The exotic pest commonly known as the electric ant or little fire ant (Wasmannia auropunctata) was detected in Queensland in May 2006 at Smithfield in Cairns. It has since been found in several other areas in Far North Queensland.
Biosecurity Queensland is undertaking an electric ant eradication program — for the latest information, visit the Department of Agriculture and Fisheries website.
Electric ant has not been detected in Victoria.
If you think you've found electric ants
To report suspected electric ants, call the Exotic Plant Pest Hotline on 1800 084 881. Early reporting increases the chance of effective control and eradication.
Alternatively, you can make a report via our online form with a photo (where possible).
What electric ants look like
- Unlike red imported fire ants, electric ant workers are all the same size.
- The ants don't have a distinctive nest or mound and tend to nest under leaf debris and stones, in rotten limbs or in trees. They have been known to nest in houses, infested beds, furniture and food.
- Electric ants produce painful, long-lasting stings, often resulting in red, itchy pimples. Sometimes it might cause a severe allergic reaction.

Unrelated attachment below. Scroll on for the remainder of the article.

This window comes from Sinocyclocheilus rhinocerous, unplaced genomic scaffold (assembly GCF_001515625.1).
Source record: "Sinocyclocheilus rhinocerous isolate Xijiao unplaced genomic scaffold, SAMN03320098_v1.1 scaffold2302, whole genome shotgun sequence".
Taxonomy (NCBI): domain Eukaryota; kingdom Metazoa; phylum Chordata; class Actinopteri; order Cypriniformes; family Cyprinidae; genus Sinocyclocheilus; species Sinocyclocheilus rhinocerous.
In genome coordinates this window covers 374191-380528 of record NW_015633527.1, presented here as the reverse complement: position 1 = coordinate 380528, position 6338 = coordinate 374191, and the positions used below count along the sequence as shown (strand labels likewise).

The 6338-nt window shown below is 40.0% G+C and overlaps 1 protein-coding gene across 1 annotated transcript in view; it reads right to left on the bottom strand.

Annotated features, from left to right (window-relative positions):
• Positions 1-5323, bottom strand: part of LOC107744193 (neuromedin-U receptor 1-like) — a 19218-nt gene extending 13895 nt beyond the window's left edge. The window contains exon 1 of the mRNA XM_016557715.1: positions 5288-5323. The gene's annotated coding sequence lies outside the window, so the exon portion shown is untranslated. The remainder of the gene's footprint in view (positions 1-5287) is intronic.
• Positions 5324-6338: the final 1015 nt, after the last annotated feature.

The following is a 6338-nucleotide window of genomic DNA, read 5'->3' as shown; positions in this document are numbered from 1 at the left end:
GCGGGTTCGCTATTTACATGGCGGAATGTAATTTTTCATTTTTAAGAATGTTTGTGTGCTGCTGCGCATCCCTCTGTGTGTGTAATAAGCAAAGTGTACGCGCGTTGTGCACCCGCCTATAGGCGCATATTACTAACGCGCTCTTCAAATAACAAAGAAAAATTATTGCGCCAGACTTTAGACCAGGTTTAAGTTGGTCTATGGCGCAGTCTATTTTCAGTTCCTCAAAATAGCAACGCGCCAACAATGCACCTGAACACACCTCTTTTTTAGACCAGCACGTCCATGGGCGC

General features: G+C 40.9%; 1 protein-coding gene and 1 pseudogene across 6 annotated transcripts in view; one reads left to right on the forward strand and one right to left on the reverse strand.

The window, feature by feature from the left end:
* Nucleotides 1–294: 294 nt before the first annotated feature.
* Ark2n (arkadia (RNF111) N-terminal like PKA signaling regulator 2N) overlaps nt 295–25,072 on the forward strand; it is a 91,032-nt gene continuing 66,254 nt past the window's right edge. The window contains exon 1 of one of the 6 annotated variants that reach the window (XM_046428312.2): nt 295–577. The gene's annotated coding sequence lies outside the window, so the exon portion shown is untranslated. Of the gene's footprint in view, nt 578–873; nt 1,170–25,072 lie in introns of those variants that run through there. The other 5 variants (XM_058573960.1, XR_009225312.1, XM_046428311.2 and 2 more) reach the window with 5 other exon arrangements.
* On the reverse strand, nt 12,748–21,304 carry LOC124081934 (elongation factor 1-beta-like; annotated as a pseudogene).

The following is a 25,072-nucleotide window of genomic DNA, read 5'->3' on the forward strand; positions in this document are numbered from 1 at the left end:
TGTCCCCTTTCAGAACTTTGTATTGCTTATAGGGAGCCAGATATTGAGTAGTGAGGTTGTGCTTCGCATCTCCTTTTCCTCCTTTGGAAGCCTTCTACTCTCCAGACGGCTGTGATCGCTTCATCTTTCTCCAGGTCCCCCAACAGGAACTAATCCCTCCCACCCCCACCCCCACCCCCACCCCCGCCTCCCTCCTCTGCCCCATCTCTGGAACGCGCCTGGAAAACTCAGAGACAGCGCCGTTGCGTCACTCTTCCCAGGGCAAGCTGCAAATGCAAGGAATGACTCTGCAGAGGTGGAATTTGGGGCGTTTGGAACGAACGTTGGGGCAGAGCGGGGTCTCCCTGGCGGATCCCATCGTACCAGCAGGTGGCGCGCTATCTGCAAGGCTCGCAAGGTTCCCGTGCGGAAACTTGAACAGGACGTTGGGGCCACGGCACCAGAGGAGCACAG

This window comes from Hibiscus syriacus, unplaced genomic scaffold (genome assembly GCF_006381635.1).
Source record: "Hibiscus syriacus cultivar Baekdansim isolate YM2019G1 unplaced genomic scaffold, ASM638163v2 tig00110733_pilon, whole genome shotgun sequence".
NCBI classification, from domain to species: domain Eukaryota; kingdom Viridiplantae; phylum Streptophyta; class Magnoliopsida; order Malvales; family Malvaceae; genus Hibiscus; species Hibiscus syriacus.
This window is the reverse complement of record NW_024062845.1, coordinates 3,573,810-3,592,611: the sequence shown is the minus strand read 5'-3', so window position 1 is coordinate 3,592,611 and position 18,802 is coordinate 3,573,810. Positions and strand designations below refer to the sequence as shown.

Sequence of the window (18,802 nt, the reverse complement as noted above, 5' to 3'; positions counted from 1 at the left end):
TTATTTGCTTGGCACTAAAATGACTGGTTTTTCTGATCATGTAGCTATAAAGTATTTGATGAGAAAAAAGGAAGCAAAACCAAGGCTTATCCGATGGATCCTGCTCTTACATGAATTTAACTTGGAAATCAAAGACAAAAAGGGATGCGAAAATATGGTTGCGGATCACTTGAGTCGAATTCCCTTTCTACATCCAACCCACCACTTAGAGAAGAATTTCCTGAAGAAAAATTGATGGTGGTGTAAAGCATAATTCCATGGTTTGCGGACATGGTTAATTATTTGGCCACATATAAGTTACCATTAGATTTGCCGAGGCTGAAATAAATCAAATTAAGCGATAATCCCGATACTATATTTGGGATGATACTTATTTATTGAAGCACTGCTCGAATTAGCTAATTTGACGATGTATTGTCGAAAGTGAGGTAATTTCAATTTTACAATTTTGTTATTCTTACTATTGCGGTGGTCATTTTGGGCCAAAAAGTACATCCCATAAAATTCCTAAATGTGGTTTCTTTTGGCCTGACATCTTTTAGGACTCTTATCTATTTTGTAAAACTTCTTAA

- The ant have been known to attack pets, as they are attracted to pet food.
Importing host materials into Victoria
To prevent the importation of electric ants into Victoria, we introduced restrictions on the movement into Victoria of any material capable of harbouring electric ants.
See the Plant Quarantine Manual for a description of these requirements.
For more information, contact one of our plant standards officers:
Where electric ants are found
The electric ant is native to Central and South America, but has established in:
- the West Indies
- West Africa
- Galapagos Islands
- French Polynesia
- New Caledonia
- the Solomon Islands
Its impact is similar to red imported fire ants, in that it injects a powerful venom when it stings.
How electric ants can spread
Electric ants spread mostly through human activity with the movement of plants, plant products or edible material. Once the ant has established it is known to spread up to 170m per year, with a more typical rate range of 0 to 25 metres per year depending on the environment.
Photographs supplied by and © The State of Queensland, Department of Primary Industries and Fisheries (2006)